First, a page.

Malaysia finds 139 graves at ‘cruel’ jungle trafficking camps
WANG KELIAN, MALAYSIA – Malaysian authorities have found 139 graves, and signs of torture, in more than two dozen squalid human trafficking camps suspected to have been used by gangs smuggling migrants across the border with Thailand, the country’s police chief said on Monday.
The dense jungles of southern Thailand and northern Malaysia have been a major route for smugglers bringing people to Southeast Asia by boat from Myanmar, most of them Rohingya Muslims who say they are fleeing persecution, and Bangladesh.
“It’s a very sad scene… To us even one is serious and we have found 139,” Malaysia’s Inspector General of Police Khalid Abu Bakar told reporters at a news conference in the northern state of Perlis. “We are working closely with our counterparts in Thailand. We will find the people who did this.”
The grisly find follows the discovery of similar shallow graves on the Thai side of the border earlier this month, which helped trigger a regional crisis. After a crackdown on the camps by Thai authorities, traffickers abandoned thousands of migrants in rickety boats in the Bay of Bengal and Andaman Sea.
“We were shocked by the cruelty,” said Khalid, describing conditions at the 28 abandoned camps, located within about 500 metres (550 yards) of the Thai border, where the graves were found in an operation that began on May 11.
Thousands of Rohingya Muslims are ferried by traffickers through southern Thailand each year, and in recent years it has been common for them to be held in remote camps along the rugged border with Malaysia until a ransom is paid for their freedom.
Past Reuters investigations have shown ransoms demands ranging from $1,200 to $1,800, a fortune for impoverished migrants used to living on a dollar or two a day.
Pictures of the camps shown to journalists by Malaysian police showed basic wooden huts built in forest clearings.
Khalid said ammunition was found in the vicinity and added there were signs that torture had been used, without elaborating. Metal chains were found near some graves.
He said one of the grave sites was just 100 metres or so from the site where twenty-six bodies were exhumed from a grave in Thailand’s Songkhla province in early May.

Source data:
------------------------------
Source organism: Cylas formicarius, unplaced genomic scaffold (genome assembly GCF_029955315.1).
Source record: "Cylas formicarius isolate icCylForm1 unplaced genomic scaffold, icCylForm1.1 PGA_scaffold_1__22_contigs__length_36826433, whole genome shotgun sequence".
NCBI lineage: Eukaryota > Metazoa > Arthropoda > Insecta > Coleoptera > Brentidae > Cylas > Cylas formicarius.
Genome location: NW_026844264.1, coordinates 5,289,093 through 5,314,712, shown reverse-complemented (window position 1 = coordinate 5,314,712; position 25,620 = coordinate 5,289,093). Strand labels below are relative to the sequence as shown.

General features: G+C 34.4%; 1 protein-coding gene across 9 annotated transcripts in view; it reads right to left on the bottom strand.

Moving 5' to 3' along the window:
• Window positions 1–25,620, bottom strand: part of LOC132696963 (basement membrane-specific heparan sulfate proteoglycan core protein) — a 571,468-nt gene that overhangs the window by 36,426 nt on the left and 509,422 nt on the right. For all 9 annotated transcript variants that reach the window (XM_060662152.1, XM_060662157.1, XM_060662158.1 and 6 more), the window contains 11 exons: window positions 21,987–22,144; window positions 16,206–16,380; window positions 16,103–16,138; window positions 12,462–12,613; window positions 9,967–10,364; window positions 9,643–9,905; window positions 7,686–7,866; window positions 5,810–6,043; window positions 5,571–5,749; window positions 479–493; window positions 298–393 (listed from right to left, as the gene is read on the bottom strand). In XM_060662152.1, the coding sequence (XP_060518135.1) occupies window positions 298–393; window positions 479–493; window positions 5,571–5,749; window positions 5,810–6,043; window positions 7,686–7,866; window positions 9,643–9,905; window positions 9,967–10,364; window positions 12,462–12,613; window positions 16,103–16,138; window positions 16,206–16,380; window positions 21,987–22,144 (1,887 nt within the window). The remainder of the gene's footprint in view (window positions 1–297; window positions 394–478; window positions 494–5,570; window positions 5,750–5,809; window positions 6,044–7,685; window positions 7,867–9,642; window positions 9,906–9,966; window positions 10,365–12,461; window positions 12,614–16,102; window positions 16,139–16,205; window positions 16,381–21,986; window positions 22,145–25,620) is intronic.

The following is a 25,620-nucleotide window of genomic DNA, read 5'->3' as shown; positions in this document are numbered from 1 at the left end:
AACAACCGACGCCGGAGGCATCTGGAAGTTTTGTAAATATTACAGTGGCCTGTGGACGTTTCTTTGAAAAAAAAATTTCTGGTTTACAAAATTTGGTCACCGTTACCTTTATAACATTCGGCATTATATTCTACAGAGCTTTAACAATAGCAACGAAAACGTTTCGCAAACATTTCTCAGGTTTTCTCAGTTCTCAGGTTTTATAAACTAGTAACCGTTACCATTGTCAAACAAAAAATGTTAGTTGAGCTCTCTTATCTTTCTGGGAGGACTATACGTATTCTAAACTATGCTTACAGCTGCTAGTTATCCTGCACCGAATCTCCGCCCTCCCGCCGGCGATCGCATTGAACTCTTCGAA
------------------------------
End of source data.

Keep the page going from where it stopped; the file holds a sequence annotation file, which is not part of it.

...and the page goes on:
Thailand, under pressure from the United States to do more to combat people smuggling, launched a crackdown after finding that mass grave, since when more than 3,000 migrants have landed from boats in Malaysia and Indonesia.
Thai police said on Monday there were no human trafficking camps left in southern Thailand after a month-long crackdown.
But the crisis at sea is not over.
The United Nations refugee agency UNHCR estimated on Friday that some 3,500 migrants were still stranded on overloaded vessels with dwindling supplies, and repeated its appeal for the region’s governments to rescue them.
On Sunday, Indonesia’s National Disaster Mitigation Agency said that starting next week, it would begin the repatriation of 720 Bangladeshi migrants over the next month.
The cost of the repatriation would be met by the UNHCR and the International Organization for Migration, said Sutopo Purwo Nugroho, spokesman at Indonesia’s disaster agency.
Malaysian Prime Minister Najib Razak pledged assistance on Thursday and ordered the navy to rescue people adrift at sea.
Indonesia’s navy spokesman Manahan Simorangkir said it had deployed six ships and an aircraft last Wednesday to search for migrant boats.
“They came back on Saturday and did not find any Rohingyas,” he said. “The ships and aircraft are back out again.”
Most of Myanmar’s 1.1 million Rohingya are stateless and live in apartheid-like conditions in northwestern Rakhine state. Almost 140,000 were displaced in deadly clashes with majority Buddhists in Rakhine in 2012. They are denied citizenship and have long complained of state-sanctioned discrimination.
Private groups say about 100,000 have fled Myanmar by sea since 2012.
Myanmar denies discriminating against the group and has said it is not the source of the migrant problem.
While many Bangladeshis seeking a better life have been found among the thousands making the perilous journey across Southeast Asia’s seas, the United States has said the majority of those landing in Malaysia and Indonesia this month have been Rohingyas from Myanmar.
The scale of the discoveries along the Thai-Malaysia border will raise questions about the extent of official complicity in the camps.
Malaysian police said in a statement that two police officers were among 10 people arrested so far this year in investigations into human trafficking, without giving details.
Thailand said earlier this month that more than 50 police officers had been transferred as a result of investigations into human trafficking networks in the south.
Malaysia’s Najib said in a post on his official account that he was “deeply, deeply concerned with graves found on Malaysian soil purportedly connected to people smuggling.
“We will find those responsible,” Najib posted in English. –Reuters